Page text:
But the specifics of the company's effect on a local level is not as well-known.

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In 2018, Google's Berkeley County site was touted as the top economic impact project for South Carolina. File/Brad Nettles/Staff

Documents previously provided to The Post and Courier from the Partnership for Working Families include nondisclosure agreements between Berkeley County and Google. Copies of the master agreement detailing utility usage, fees and taxes are all heavily redacted. 

For county officials, this secrecy isn't particularly bothersome. 

"You can go anywhere in the world and they know Google," Morgan said. "You would hope that's attractive to other companies." 

Drops in the bucket

The data center's massive servers get hot, and water is needed to cool them down. 

Google buys most of its water from Berkeley County, which draws its surface water from Lake Moultrie. But it's not clear at what cost and how much the tech corporation uses from the utility.  

Because of the nondisclosure agreement, the tech company does not even show up in end-of-the-year reports for the utility. A 2018 report about usage named Berkeley County Schools, Joint Base Charleston and Sunrise Mobile Home Park as some of the utility's top customers. Google is not named, only an entry for "undisclosed customer" appears with the usage amounts and price it paid left blank. 

"All over the country and all over the world, we're seeing that Google is very mysterious," said Emily Cedzo, a project manager with the Coastal Conservation League. "They certainly do a lot of good work, but a lot is secretive."

This secrecy caused concern for the Coastal Conservation League. In addition to not knowing how much surface water was being used, Google was granted permission to use groundwater from the Middendorf Aquifer some 2,000 feet underground.

Late last year, Google start pumping into the ground; it had been permitted up to 500,000 gallons daily for the past five years. But this past year, it wanted to triple that to 1.5 million gallons a day. It was after the company announced a $600 million expansion plan to the data center.

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One of the ways Google backs up data is on tape. Robotic arms assist in loading and unloading tapes in the tape library at Google's data center in Berkeley County. Provided/Google

"Google is extremely protective of their usage," Cedzo said. "Tapping into the aquifer is risky because we don't know the full scope of how it will be affected. We are making these decisions without knowing the full picture." 

Google's groundwater pull makes it the third-largest aquifer user in the three counties around Charleston, according to South Carolina Department of Health and Environmental Control records. Withdrawals evidently are taking out water faster than the aquifers can replenish. Experts aren't sure how much water can be drawn without exhausting them and concerns rise over saltwater intrusion exist once they are depleted.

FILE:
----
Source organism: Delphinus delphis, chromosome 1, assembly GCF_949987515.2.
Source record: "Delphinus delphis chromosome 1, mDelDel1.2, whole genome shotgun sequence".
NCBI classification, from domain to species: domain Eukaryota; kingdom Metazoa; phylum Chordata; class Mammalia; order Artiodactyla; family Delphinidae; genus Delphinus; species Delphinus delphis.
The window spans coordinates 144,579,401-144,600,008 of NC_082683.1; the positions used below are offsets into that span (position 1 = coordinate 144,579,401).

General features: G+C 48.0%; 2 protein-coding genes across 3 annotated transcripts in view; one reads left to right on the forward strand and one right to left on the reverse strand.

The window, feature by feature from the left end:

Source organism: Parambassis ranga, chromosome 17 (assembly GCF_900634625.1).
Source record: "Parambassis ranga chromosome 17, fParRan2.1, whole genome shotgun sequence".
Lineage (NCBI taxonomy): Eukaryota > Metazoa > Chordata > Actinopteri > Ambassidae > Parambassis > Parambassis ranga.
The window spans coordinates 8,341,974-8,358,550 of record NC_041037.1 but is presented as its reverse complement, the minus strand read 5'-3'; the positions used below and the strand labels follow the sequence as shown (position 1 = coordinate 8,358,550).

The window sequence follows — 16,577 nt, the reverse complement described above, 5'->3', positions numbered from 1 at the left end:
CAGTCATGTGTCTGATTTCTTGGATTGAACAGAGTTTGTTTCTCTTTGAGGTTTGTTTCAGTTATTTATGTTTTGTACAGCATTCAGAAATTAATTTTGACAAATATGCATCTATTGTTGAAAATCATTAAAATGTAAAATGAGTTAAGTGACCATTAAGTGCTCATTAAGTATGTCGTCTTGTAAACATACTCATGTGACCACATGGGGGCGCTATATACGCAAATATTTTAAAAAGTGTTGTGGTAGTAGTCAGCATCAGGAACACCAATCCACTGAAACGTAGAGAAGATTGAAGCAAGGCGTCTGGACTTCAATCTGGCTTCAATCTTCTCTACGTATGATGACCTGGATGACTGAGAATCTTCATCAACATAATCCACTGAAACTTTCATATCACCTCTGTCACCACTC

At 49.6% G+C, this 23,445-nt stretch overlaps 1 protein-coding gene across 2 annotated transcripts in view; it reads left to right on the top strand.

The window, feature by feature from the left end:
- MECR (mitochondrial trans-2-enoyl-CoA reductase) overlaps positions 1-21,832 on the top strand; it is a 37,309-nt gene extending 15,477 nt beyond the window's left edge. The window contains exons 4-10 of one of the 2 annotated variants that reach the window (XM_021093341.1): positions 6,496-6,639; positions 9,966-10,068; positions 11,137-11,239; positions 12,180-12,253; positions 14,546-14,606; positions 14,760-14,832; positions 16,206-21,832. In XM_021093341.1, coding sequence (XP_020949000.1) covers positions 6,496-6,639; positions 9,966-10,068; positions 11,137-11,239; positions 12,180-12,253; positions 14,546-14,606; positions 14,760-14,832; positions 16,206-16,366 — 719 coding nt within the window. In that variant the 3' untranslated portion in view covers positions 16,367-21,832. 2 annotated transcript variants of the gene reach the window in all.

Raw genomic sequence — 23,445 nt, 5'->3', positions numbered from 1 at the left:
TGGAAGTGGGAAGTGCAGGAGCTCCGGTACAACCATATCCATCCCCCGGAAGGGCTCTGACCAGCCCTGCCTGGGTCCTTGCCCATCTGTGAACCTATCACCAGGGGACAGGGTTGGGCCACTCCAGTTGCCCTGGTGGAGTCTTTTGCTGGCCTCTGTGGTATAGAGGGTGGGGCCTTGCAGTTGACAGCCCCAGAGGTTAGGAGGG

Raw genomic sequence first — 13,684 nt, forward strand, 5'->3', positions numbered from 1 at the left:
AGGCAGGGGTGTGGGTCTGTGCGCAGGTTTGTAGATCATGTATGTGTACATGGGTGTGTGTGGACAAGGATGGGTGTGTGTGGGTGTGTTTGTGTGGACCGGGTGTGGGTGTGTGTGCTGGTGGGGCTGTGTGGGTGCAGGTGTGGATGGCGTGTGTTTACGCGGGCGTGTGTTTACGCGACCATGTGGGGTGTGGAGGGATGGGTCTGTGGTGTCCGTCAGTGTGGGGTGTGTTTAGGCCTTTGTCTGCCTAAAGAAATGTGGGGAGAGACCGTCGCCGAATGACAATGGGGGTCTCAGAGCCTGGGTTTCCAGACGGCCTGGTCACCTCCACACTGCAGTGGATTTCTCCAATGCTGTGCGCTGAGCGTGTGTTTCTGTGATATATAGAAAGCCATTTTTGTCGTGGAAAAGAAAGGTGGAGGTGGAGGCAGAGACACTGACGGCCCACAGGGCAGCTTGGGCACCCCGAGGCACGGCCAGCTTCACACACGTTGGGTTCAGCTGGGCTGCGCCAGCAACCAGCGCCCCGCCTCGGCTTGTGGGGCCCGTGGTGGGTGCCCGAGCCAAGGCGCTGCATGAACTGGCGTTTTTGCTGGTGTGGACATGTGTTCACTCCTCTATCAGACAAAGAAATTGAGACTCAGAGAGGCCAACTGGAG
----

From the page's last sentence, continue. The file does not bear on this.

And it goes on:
A legal battle ensued between several government agencies last month and Google was allowed to get the 1.5 million gallons it sought, but it could only be used as a last resort.

A consent agreement with the Coastal Conservation League and Southern Environmental Law Center was reached early last month. The company will only pull groundwater “when all other supplies are exhausted,” said Catherine Wannamaker, a law center attorney. The tech giant must also report its groundwater usage to DHEC, which could make their amounts public. 

Giving back and building up 

Google also has a philanthropic mission. 

Lilyn Hester, who runs Google's external affairs for South Carolina, said "goodwill is hard to quantify," but estimated that the tech company has given more than $2 million through various outreach efforts. 

This includes installing WiFi on school buses heading to rural parts of Berkeley County, so students can work on homework. Berkeley County Library System was the state’s first library to have a portable WiFi and laptop computer checkout program sponsored by Google. It has given $115,000 over two years to a free Medical University of South Carolina clinic run almost entirely by students. 

County Councilman Caldwell Pickney Jr. said its presence has been beneficial to the rural communities of St. Stephen and Cross that he represents. 

"Google was here when nobody was here," he said. "When you look at the benefit, we've gotten Chromebooks and internet. ... These are things we wouldn't have had without them." 

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Water storage tanks and cooling towers are used to cool Google's data centers. Berkeley County benefits financially from Google, but how much water and electricity the tech giant uses, as well as details of tax breaks are hidden under nondisclosure agreements and private business negotiations. Provided/Google

Berkeley County gave away about $5.1 million in incentives in fiscal year 2017, including $3.4 million in FILOTs (fee in lieu of taxes), and an additional $1.7 million in special source revenue credits — reimbursements to businesses for their real estate and investment costs.

These tax incentives have brought big business to Berkeley County. But Councilman Phillip Obie II, who was elected this past summer, said the Lowcountry has bounced back from military base closures and national economic trends. In 2007, he said they needed Google. But now, he said council can be more selective with tax benefits. 

"The way I see it, the option is to have them or not have them at all," Obie said. "We either collect some tax revenue or no tax revenue at all."

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Reach Thomas Novelly at 843-937-5715. Follow him @TomNovelly on Twitter. 

Thomas Novelly reports on crime, growth and development as well as military issues in Berkeley and Dorchester counties. Previously, he was a reporter at the Courier Journal in Louisville, Kentucky. He is a fan of Southern rock, bourbon and horse racing.